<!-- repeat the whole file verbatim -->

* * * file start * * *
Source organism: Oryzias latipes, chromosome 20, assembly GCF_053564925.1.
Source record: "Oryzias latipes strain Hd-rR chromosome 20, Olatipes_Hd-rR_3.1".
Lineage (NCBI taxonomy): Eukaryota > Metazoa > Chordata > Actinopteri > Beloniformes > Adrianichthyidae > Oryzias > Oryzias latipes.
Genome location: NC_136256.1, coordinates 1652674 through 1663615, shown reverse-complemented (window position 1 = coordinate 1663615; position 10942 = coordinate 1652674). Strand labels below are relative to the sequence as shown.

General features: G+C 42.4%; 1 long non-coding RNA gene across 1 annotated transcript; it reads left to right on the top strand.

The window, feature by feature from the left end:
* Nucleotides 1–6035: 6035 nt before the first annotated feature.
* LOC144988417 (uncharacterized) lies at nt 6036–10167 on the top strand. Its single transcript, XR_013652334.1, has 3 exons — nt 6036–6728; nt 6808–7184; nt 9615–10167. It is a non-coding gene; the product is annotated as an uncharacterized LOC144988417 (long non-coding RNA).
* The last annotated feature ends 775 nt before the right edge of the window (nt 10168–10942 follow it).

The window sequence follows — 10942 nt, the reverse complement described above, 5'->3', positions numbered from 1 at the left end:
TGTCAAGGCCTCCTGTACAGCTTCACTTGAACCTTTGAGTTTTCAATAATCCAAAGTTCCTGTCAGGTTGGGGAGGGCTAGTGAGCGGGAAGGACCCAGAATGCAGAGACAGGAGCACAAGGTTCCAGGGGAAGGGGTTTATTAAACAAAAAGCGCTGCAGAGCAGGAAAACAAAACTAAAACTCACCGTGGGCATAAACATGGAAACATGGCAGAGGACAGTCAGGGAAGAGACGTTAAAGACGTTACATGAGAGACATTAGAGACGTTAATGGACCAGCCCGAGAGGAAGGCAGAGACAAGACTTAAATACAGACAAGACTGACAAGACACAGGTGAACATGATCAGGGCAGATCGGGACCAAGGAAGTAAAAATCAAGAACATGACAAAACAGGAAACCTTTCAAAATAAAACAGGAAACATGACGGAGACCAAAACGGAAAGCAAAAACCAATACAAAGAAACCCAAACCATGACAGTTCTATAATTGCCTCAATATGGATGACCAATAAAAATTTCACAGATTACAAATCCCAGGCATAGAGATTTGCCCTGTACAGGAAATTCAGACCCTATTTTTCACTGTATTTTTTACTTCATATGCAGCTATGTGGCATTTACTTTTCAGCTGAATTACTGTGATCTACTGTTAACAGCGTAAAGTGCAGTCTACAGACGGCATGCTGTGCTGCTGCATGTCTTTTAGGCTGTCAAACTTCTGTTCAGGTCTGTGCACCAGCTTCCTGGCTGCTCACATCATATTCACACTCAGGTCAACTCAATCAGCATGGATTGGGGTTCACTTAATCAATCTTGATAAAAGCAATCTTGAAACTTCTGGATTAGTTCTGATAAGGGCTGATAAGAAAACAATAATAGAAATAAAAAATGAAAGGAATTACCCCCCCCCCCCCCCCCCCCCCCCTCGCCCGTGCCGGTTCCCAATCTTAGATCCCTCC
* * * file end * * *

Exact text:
Source organism: Oryzias latipes, chromosome 20, assembly GCF_053564925.1.
Source record: "Oryzias latipes strain Hd-rR chromosome 20, Olatipes_Hd-rR_3.1".
Lineage (NCBI taxonomy): Eukaryota > Metazoa > Chordata > Actinopteri > Beloniformes > Adrianichthyidae > Oryzias > Oryzias latipes.
Genome location: NC_136256.1, coordinates 1652674 through 1663615, shown reverse-complemented (window position 1 = coordinate 1663615; position 10942 = coordinate 1652674). Strand labels below are relative to the sequence as shown.

General features: G+C 42.4%; 1 long non-coding RNA gene across 1 annotated transcript; it reads left to right on the top strand.

The window, feature by feature from the left end:
* Nucleotides 1–6035: 6035 nt before the first annotated feature.
* LOC144988417 (uncharacterized) lies at nt 6036–10167 on the top strand. Its single transcript, XR_013652334.1, has 3 exons — nt 6036–6728; nt 6808–7184; nt 9615–10167. It is a non-coding gene; the product is annotated as an uncharacterized LOC144988417 (long non-coding RNA).
* The last annotated feature ends 775 nt before the right edge of the window (nt 10168–10942 follow it).

The window sequence follows — 10942 nt, the reverse complement described above, 5'->3', positions numbered from 1 at the left end:
TGTCAAGGCCTCCTGTACAGCTTCACTTGAACCTTTGAGTTTTCAATAATCCAAAGTTCCTGTCAGGTTGGGGAGGGCTAGTGAGCGGGAAGGACCCAGAATGCAGAGACAGGAGCACAAGGTTCCAGGGGAAGGGGTTTATTAAACAAAAAGCGCTGCAGAGCAGGAAAACAAAACTAAAACTCACCGTGGGCATAAACATGGAAACATGGCAGAGGACAGTCAGGGAAGAGACGTTAAAGACGTTACATGAGAGACATTAGAGACGTTAATGGACCAGCCCGAGAGGAAGGCAGAGACAAGACTTAAATACAGACAAGACTGACAAGACACAGGTGAACATGATCAGGGCAGATCGGGACCAAGGAAGTAAAAATCAAGAACATGACAAAACAGGAAACCTTTCAAAATAAAACAGGAAACATGACGGAGACCAAAACGGAAAGCAAAAACCAATACAAAGAAACCCAAACCATGACAGTTCTATAATTGCCTCAATATGGATGACCAATAAAAATTTCACAGATTACAAATCCCAGGCATAGAGATTTGCCCTGTACAGGAAATTCAGACCCTATTTTTCACTGTATTTTTTACTTCATATGCAGCTATGTGGCATTTACTTTTCAGCTGAATTACTGTGATCTACTGTTAACAGCGTAAAGTGCAGTCTACAGACGGCATGCTGTGCTGCTGCATGTCTTTTAGGCTGTCAAACTTCTGTTCAGGTCTGTGCACCAGCTTCCTGGCTGCTCACATCATATTCACACTCAGGTCAACTCAATCAGCATGGATTGGGGTTCACTTAATCAATCTTGATAAAAGCAATCTTGAAACTTCTGGATTAGTTCTGATAAGGGCTGATAAGAAAACAATAATAGAAATAAAAAATGAAAGGAATTACCCCCCCCCCCCCCCCCCCCCCCCTCGCCCGTGCCGGTTCCCAATCTTAGATCCCTCC